Here is the story of how Ken Winograd grappled with the uncertainties and contradictions of teaching and, in the process, began to understand himself as teacher. Winograd contends that it is crucial that teachers, especially beginning teachers, examine and reflect on the inevitable complexities of classroom life as they work to construct professional identities that are flexible, strategic, and multifaceted. After 13 years working as a teacher educator, he returned to the classroom as a teacher in a nongraded primary classroom. In Good Day, Bad Day, he describes this experience. The first half of the book contains Winograd's daily journal, where he details his everyday work. The journal describes his struggles with students, the efforts to construct a curriculum that reflected his changing beliefs about teaching, and the highs and lows typical of beginning teaching. The second half of the book formally examines various nonpedagogic aspects of teaching, including teacher-student power relations, the emotions of teaching, and the development of teacher identity. Good Day, Bad Day will be useful to teachers, teacher educators, administrators, and policymakers committed to the development of teachers who can reflect critically on their experience and then act to improve their working conditions as well as the learning conditions of students.Sometimes, I forget to pass out homework. Sometimes, the kids forget to bring it home. In two weeks, I will make summer homework apacketsa for all the students. May 25, 1999 Easy day. I worked with the young first graders in math. I needed to anbsp;...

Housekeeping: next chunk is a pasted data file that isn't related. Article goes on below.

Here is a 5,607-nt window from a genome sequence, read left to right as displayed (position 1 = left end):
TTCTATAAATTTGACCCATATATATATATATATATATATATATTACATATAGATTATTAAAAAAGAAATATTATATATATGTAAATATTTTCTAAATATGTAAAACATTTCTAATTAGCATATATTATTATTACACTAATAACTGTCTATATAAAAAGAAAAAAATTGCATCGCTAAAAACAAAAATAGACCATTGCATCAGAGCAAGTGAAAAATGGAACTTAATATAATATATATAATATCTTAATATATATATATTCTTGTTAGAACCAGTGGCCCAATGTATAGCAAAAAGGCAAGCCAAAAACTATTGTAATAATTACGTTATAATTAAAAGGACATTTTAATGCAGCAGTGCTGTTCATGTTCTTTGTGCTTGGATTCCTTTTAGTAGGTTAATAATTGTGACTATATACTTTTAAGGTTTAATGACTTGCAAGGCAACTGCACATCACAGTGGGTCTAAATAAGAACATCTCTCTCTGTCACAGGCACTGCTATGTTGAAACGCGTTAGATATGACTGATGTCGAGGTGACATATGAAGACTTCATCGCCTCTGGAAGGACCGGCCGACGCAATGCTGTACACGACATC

|Title||:||Good Day, Bad Day|
|Publisher||:||R&L Education - 2005-05-12|